Chip Freeney

Chip Freeney

Sr. UX Designer at The Home Depot Joined over 8 years ago

  • 1 story
  • 8 comments
  • 10 upvotes
  • Posted to Ask DN: How do you get/give critique in your design process? - 2min Survey, in reply to Bryce Howitson , Sep 24, 2016

    Glad to help! (wife is a UX researcher - we're all about the open-ended questions haha)

    A note on our critique process - the obvious value add is for the designer being critiqued. The undervalued (sometimes overlooked) aspect is the learning that critiquers get from listening to each other's comments. I learned so much in my early career by sitting in critique sessions and listening to the comments that seniors and leads were making. Helped train my eye, and gave me new perspectives.

    If you're building a platform, I would definitely consider how to promote this kind of value for the participants.

    Best of luck

    1 point
  • Posted to Ask DN: How do you get/give critique in your design process? - 2min Survey, Sep 23, 2016

    I love that y'all are doing this. I've actually thought about the 'critique as a service' idea also - could be really valuable, especially to designers without a team.

    (Now for some critique) I think you are missing out on data the way your survey is worded. As a survey taker, I was hoping for an opportunity to explain my team's process and why I love it. I would recommend adding an open text box with 'describe your critique process'.

    Cheers

    2 points
  • Posted to Dudes in Startup Shirts, Oct 24, 2014

    This is making our hipchat very fun. Thank you

    0 points
  • Posted to Software/Web developer portfolio examples?, in reply to Cihad Turhan , Sep 30, 2014

    Good stuff. Thanks

    0 points
  • Posted to Software/Web developer portfolio examples?, in reply to Matthew Ström , Sep 29, 2014

    My github activity is 100% private repos (between work and side projects)

    Any advice? What are some good open-source projects I could contribute to?

    Meanwhile, my codepen portfolio is overflowing. Does anyone look at that?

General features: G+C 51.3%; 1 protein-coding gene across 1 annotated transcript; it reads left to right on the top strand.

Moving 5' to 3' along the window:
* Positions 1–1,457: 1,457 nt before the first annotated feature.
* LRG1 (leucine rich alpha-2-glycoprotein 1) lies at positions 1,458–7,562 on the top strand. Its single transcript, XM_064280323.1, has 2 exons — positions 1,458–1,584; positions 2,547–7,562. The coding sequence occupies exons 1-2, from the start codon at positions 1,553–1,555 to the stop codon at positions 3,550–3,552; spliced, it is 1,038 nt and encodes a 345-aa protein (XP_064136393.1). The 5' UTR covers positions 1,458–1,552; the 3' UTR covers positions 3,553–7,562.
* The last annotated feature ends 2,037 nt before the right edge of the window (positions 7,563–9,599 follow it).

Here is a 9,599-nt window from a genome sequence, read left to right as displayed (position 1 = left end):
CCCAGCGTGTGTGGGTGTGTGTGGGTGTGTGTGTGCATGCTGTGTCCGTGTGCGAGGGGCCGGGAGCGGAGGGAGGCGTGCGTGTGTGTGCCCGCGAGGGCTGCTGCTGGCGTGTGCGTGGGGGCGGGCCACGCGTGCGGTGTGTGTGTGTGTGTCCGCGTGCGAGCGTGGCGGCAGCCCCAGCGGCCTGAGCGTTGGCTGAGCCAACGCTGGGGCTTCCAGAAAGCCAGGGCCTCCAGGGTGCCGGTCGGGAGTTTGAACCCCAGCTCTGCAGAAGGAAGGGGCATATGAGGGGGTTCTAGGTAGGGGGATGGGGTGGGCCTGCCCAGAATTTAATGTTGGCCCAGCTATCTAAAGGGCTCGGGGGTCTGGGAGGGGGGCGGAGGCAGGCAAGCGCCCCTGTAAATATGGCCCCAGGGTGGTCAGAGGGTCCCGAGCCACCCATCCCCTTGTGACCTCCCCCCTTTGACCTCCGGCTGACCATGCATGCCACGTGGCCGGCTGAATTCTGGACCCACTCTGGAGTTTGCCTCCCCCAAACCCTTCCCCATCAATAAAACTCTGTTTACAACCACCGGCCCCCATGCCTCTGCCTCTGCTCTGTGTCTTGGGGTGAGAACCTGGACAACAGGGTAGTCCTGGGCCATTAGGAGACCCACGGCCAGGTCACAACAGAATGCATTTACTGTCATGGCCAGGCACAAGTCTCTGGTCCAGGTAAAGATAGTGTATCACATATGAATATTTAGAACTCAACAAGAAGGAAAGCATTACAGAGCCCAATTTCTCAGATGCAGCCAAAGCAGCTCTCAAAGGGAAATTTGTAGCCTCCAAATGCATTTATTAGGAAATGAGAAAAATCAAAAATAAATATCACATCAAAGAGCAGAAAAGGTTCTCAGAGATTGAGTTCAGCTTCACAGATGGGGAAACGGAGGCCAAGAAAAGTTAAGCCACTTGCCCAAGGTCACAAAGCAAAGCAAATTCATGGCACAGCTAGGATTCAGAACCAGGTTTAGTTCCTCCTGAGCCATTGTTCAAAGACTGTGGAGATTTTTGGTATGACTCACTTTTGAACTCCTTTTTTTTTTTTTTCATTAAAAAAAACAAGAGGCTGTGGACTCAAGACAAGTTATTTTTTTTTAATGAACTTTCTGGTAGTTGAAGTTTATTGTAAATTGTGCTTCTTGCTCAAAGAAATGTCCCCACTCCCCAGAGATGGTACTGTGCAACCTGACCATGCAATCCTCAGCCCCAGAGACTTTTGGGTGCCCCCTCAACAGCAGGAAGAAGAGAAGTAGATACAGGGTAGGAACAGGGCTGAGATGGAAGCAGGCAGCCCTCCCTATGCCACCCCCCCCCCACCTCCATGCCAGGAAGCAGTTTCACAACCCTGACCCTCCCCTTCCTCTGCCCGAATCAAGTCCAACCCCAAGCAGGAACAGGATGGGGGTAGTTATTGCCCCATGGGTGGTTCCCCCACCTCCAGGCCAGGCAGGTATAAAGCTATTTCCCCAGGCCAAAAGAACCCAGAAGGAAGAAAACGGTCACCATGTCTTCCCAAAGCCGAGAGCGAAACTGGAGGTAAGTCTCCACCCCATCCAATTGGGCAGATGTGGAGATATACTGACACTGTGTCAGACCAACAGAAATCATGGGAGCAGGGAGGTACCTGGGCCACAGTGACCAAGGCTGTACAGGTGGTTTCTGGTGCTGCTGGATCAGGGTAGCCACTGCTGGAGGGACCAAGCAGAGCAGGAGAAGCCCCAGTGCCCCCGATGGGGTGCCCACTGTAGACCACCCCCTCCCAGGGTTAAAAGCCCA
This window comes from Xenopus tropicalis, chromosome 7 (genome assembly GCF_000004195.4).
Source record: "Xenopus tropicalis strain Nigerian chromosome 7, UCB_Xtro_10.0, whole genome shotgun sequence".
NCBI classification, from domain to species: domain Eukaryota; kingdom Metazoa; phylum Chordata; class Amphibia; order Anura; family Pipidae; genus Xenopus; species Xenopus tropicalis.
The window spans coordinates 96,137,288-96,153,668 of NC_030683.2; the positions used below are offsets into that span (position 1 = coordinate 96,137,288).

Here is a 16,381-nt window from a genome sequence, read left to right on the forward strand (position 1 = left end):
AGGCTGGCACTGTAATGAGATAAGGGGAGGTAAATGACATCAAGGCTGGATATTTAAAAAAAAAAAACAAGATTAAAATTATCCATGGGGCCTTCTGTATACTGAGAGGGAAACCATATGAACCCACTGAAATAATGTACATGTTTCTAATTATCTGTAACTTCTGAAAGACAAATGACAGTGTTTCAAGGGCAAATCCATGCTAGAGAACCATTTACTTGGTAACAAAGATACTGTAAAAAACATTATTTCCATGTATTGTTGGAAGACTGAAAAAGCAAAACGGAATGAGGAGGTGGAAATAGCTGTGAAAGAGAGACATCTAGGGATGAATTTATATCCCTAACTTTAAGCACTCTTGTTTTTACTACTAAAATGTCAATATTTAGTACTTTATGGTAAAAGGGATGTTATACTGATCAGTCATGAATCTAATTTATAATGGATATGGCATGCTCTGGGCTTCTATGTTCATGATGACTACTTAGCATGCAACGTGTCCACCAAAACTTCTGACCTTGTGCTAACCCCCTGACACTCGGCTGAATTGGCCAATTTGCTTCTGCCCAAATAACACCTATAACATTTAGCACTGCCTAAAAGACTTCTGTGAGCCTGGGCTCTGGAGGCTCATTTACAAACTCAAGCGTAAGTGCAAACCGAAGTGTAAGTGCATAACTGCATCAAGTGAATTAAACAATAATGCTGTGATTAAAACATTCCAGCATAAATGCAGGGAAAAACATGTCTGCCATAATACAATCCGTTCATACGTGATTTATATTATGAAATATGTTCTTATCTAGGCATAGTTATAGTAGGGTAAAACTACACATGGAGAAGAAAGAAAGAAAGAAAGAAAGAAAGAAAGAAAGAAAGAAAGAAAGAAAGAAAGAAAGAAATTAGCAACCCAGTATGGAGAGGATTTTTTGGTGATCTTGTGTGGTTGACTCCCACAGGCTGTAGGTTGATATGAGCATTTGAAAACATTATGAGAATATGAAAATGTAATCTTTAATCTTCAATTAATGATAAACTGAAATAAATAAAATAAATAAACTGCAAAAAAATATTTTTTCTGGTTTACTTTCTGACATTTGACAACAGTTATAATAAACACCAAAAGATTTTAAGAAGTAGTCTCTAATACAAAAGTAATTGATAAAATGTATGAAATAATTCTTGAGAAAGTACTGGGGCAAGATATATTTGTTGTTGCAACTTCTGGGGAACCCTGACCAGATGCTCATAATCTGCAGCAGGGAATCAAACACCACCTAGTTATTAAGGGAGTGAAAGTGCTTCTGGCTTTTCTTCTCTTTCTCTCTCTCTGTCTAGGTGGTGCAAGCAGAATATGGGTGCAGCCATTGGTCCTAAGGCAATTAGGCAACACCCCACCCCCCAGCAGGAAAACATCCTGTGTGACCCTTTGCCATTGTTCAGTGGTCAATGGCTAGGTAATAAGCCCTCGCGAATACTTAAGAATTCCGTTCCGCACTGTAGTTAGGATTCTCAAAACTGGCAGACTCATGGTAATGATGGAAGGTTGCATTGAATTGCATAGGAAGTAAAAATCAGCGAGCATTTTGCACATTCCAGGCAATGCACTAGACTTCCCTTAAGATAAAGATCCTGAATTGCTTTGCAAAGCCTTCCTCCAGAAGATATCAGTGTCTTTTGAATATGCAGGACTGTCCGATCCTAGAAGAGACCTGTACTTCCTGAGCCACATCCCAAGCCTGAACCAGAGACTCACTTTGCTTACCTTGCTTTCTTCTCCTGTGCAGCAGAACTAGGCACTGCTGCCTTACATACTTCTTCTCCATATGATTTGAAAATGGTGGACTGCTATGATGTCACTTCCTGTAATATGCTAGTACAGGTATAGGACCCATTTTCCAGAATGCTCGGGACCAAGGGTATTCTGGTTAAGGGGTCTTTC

2 points
  • Posted to Ask DN: How to shift from agency work to Product Design?, Sep 19, 2014

    As a designer on a product team, you will spend a lot less time in your design tools (adobe, sketch, whatever), and more time in product meetings, developer scrums, user research sessions, and Google Analytics. Did I say analytics?

    I'd say 90% of artifacts/materials that I produce are sketches and wireframes. I sometimes don't even produce high-fidelity docs to get a feature out the door, because we have a front-end framework in place (similar to bootstrap or foundation, but in-house custom) and developers don't have to worry about how tall the button is, or what color the fonts are, etc. I just hand them a wireframe and they know what to do. That trust and teamwork develops over time. I digress.

    Your code skills will come in handy. Use them to speak intelligently with the development team, earning their trust and respect. In my experience, your ability to work with others will be equally as valuable as your 'design' skills.

    Its been said already in this thread, but in the product world:

    Pretty =! Successful

    1 point
  • Posted to Format.com - finally live. A long journey for 4ormat online portfolio platform., Jul 07, 2014

    Looks great!

    Not gonna lie, I went through the "get started" process until it got to the registration. Then I dropped off.

    If I were you, I would delay the registration wall. Take me to my page, let me drag in photos and customize, get me invested and confident in the product, then at the "publish" step, ask me to register.

    I would A/B test this functionality and see what it does to your registration numbers.

    Again, great work. Looks beautiful.

    4 points
  • Posted to Ask DN: What desk do you have?, Jul 01, 2014

    Ikea Linnmon 78" long tabletop http://www.ikea.com/ca/en/catalog/products/S49001965/

    with Ikea GERTON 42" (adjustable) legs http://www.ikea.com/ca/en/catalog/products/60261626/

    Great standing desk for <$200. Can't raise/lower it on command like some of the fancy ones, but I could adjust the legs manually if I ever move or want to repurpose the table.

    0 points
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